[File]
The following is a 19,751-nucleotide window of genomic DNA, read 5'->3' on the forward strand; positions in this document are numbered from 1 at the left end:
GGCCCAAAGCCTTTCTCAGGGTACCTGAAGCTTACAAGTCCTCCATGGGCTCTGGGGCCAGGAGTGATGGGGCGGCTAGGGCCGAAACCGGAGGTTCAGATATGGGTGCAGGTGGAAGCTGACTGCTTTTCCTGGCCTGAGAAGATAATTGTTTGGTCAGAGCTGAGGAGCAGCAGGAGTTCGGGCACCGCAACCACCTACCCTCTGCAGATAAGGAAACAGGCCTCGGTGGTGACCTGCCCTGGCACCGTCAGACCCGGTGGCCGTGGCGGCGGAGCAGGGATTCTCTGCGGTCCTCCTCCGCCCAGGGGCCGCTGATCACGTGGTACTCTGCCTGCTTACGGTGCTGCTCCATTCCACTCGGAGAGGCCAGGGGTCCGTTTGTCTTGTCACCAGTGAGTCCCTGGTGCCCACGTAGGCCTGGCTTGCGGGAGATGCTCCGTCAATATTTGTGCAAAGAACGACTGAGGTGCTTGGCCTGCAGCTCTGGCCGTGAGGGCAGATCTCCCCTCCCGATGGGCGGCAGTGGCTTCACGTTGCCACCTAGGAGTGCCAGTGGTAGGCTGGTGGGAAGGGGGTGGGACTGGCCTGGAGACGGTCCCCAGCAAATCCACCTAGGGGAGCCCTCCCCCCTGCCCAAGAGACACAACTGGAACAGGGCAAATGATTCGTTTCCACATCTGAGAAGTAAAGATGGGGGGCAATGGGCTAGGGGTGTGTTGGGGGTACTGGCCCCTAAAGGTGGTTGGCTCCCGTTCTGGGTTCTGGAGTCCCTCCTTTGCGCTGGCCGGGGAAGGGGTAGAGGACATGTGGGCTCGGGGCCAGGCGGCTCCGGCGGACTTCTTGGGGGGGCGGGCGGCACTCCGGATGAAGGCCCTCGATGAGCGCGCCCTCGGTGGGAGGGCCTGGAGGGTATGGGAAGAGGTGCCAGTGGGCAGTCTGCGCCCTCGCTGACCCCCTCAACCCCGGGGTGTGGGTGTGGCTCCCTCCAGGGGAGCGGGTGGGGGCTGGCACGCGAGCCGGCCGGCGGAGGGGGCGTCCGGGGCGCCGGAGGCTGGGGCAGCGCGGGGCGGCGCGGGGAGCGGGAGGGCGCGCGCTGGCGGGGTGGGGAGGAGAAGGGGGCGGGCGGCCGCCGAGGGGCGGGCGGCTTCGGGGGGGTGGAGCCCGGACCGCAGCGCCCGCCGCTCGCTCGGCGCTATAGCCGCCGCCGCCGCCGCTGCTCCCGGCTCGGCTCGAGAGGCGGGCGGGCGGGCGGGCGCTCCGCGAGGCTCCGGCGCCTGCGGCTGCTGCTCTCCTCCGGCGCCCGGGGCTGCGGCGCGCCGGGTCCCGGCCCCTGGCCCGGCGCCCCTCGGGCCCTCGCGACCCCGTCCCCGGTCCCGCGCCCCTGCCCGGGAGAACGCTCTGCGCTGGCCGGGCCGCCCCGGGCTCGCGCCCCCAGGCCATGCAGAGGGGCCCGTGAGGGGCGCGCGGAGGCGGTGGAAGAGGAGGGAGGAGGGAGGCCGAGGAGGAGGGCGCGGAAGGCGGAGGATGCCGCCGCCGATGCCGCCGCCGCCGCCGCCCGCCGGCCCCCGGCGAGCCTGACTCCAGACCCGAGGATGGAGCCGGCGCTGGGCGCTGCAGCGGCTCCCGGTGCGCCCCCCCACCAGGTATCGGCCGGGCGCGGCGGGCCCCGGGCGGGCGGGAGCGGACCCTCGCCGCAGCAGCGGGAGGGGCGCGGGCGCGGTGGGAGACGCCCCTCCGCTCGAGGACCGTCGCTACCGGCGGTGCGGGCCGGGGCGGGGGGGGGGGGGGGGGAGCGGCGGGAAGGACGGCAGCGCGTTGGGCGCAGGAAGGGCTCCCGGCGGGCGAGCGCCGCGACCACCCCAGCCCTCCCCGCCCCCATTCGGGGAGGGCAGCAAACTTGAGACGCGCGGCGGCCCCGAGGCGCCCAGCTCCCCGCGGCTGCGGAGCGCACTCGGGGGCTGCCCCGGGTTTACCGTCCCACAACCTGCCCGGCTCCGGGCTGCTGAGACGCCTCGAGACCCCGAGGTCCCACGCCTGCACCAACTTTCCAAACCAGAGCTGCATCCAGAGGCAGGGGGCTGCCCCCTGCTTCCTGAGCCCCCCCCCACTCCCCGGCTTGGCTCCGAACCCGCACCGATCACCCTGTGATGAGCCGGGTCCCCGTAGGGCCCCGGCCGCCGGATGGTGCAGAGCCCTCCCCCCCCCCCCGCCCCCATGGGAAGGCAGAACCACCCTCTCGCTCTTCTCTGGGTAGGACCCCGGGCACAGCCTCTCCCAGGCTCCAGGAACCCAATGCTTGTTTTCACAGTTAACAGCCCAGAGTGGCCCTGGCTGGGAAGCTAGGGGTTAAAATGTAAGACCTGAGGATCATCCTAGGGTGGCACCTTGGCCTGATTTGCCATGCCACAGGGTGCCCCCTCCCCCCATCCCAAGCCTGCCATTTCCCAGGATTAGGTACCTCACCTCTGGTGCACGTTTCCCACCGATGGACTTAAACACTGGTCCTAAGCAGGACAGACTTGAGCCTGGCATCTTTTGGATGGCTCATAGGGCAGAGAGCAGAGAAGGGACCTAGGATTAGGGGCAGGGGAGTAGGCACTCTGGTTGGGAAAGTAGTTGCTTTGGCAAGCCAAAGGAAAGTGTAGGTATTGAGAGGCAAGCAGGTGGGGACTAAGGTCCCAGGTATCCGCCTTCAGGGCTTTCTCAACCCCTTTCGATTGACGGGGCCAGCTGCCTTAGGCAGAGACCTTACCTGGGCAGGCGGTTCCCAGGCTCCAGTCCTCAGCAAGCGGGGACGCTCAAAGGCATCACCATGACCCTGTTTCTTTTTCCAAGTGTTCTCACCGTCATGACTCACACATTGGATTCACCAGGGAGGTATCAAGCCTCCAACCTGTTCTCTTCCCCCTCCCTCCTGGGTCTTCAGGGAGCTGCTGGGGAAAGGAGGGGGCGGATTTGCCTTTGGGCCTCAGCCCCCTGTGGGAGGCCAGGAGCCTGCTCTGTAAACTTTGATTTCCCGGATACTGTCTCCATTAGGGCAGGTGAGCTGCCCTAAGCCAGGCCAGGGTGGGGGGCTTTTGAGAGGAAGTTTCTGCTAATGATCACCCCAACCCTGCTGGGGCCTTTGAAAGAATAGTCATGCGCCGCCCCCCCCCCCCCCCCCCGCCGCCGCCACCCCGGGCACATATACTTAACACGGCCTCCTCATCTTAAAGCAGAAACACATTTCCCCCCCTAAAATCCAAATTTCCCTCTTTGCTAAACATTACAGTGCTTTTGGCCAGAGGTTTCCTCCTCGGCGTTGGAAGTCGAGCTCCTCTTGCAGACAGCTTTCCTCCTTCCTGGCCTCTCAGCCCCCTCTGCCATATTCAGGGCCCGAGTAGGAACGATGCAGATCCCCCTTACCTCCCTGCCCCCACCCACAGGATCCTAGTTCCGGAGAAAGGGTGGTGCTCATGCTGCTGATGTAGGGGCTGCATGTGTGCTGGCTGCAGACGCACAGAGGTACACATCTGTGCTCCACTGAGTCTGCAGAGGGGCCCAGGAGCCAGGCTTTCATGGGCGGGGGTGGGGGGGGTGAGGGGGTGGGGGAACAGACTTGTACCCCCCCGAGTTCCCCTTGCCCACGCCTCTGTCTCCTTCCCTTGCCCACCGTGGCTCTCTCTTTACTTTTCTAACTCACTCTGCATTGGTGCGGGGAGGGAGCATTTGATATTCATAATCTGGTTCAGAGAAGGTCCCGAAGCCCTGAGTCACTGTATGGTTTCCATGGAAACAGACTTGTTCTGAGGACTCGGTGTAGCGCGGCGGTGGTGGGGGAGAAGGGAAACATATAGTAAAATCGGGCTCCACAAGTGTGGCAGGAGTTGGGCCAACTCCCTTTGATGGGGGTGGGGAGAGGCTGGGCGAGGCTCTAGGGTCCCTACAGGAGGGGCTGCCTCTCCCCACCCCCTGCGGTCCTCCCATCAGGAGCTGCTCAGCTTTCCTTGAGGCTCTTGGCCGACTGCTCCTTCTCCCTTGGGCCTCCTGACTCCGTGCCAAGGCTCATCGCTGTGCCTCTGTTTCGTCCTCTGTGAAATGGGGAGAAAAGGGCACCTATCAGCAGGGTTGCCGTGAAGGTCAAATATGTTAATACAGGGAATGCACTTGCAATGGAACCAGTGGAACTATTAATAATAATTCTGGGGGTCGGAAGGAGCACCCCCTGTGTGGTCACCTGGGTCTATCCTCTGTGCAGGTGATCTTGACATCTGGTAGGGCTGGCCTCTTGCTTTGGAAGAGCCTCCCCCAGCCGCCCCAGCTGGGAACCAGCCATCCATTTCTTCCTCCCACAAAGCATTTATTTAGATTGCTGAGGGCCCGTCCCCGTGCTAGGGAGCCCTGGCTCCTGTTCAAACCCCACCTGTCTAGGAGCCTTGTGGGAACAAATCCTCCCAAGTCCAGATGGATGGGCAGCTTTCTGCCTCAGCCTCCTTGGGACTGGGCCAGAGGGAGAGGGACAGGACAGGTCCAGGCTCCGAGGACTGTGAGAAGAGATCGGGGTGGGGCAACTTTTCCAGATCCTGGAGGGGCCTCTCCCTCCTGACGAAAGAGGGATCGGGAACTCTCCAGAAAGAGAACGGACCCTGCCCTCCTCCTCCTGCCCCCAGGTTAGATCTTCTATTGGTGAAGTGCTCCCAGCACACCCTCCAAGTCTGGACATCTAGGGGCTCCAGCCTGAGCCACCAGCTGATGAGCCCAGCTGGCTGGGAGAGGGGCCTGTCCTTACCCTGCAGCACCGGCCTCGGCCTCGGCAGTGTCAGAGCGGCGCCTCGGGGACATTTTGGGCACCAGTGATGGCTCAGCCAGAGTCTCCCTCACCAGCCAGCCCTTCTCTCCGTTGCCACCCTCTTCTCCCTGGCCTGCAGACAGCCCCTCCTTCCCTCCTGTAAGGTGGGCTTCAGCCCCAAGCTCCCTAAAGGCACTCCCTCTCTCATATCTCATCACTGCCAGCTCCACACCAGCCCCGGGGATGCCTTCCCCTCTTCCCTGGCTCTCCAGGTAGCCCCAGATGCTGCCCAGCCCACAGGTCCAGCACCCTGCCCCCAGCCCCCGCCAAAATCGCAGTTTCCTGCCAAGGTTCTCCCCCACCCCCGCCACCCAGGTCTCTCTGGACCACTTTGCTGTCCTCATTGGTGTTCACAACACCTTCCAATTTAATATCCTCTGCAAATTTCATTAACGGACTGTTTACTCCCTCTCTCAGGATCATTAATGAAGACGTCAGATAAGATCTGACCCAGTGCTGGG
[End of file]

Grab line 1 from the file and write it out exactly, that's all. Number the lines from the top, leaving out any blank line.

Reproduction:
The following is a 19,751-nucleotide window of genomic DNA, read 5'->3' on the forward strand; positions in this document are numbered from 1 at the left end: